Friday
Dec122014

Inherent Vice Red Carpet Snap

It's almost the weekend and if you're reeling from nominations from SAG, the Globes, the NAACP Image Awards, OFCS, lists from AFI, Time & EW, might we ask you to pause and amuse us with a comment on the premiere of Inherent Vice?

 

What's Reese thinking?

<= Do you think she, Maya Rudolph and Jenna Malone('s shoes) color-coordinated on purpose?

Thursday
Dec112014

Team FYC: The Grand Budapest Hotel for Sound Editing and Mixing

Editor's Note: We're featuring individually chosen FYC's for various longshots in the Oscar race. Here's Teo on the sound work in Golden Globe nominee, The Grand Budapest Hotel.

 By now, Wes Anderson's house style has become so familiar that it can be easy to take it (and him) for granted. But for fans, the surface similarity of his films is just an invitation to look for the differences. And in every way, a closer look at The Grand Budapest Hotel pays off.

I had the opportunity to sound edit a film over the summer. It was a documentary, but in a process like sound editing, the difference between documentary and fiction film is generally negligible. You fix what the on-set mics couldn't capture. You try to find or create sounds that can approximate what you lost. What's unique about Anderson's sound editing is that he doesn't try to make his films sound like reality any more than he tries to make his films look like reality. Instead, Wes Anderson's films are filled with sounds that are almost hyper-real. They're crisply recorded and minimal in their design...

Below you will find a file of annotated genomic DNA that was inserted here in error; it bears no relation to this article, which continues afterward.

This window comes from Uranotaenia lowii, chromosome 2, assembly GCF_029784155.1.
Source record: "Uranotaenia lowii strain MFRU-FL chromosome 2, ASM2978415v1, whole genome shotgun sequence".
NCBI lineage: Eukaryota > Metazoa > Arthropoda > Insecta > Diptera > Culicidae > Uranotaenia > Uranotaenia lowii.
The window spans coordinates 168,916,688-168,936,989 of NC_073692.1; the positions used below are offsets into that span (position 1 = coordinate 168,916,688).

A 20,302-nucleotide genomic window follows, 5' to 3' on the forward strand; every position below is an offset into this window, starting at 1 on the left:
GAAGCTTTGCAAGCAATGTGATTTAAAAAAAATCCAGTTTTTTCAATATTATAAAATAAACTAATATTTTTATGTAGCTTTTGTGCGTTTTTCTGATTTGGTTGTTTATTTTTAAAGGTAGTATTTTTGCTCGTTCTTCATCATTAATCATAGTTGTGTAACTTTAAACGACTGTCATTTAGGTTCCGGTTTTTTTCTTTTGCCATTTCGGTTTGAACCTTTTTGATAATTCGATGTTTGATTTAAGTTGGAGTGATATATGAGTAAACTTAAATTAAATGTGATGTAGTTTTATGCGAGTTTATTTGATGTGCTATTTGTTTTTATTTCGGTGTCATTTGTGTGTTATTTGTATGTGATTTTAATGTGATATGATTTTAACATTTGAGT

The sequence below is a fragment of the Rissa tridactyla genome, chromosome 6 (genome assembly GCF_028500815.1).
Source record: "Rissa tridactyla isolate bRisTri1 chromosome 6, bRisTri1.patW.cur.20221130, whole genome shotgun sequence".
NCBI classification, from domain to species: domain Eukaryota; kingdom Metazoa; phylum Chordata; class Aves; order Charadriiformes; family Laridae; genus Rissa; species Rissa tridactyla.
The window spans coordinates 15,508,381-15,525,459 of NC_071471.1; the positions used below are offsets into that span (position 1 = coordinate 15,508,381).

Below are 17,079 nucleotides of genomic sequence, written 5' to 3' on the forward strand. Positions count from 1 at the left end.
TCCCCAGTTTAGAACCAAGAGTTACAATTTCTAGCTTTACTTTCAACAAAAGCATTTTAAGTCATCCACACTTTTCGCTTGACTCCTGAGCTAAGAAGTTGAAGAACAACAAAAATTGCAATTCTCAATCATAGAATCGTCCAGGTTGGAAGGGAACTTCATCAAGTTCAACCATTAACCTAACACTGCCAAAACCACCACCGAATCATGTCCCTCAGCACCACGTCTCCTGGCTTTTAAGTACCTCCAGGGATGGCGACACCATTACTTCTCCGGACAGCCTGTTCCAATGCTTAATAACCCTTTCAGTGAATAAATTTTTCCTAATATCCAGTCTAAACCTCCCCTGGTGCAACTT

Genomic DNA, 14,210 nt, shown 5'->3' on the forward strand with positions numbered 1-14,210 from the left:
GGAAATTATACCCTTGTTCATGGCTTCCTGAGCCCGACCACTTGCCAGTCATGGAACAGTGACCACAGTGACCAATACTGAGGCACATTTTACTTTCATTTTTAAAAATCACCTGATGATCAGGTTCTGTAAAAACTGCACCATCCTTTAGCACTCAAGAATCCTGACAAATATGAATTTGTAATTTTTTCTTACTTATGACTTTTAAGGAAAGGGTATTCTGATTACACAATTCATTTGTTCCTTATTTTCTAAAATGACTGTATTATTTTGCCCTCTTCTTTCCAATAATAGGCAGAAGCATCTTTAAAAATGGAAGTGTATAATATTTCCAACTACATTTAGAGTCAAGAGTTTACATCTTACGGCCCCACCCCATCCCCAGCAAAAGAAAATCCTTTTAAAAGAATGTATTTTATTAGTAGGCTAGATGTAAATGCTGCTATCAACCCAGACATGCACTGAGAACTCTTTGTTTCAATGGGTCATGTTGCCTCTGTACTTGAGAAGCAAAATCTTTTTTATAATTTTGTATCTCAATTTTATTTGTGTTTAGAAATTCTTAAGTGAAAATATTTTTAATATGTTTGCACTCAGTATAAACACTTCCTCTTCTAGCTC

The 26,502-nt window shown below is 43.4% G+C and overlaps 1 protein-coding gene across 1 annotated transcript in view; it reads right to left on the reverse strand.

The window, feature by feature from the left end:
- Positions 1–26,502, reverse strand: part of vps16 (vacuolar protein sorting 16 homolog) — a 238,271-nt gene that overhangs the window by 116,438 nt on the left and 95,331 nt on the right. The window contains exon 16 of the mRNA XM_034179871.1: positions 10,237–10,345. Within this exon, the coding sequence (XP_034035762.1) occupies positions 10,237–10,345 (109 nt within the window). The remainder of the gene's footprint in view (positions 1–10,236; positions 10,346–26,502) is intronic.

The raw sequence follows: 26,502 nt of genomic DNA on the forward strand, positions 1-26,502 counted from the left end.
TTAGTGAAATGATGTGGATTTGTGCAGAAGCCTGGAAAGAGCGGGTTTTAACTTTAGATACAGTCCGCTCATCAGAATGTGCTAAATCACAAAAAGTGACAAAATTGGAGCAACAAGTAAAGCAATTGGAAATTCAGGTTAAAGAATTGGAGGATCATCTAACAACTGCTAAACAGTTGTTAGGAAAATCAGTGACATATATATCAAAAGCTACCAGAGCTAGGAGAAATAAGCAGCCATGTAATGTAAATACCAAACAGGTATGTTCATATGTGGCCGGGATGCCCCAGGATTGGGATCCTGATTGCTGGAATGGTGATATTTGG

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Thursday
Dec112014

The Animated Feature contenders: Cheatin'

Tim here, with another look at one of the lower-profile submissions to the Academy in the Best Animated Feature category. This time around, we’ve got Cheatin’, the sixth feature-length animated movie from Bill Plympton (seven if we count an anthology made of his earlier shorts), one of most iconic names in independent American animation. I will not say that to see his work is to love his work – there’s too much aggressive grotesquerie in his character designs and morbid humor for that to be true – but I do think that it’s pretty hard to imagine anyone watching his beloved Oscar-nominated 2004 short Guard Dog and not walking out a committed fan.

In the meanwhile, we’re here to talk about Cheatin’, and what an absolutely wonderful film it is, too. It would be hard to defend it as Plympton’s best work: his sense of humor works so perfectly in the context of a short, where he can run in, land a few quick sucker punches, and run back out again. But “best” or not, it’s still a stunning work of unexpected emotional complexity and images scratched out in Plympton’s customary aesthetic, looking like delicately-shaded color pencil sketches of distorted, unyielding human forms.

Click to read more ...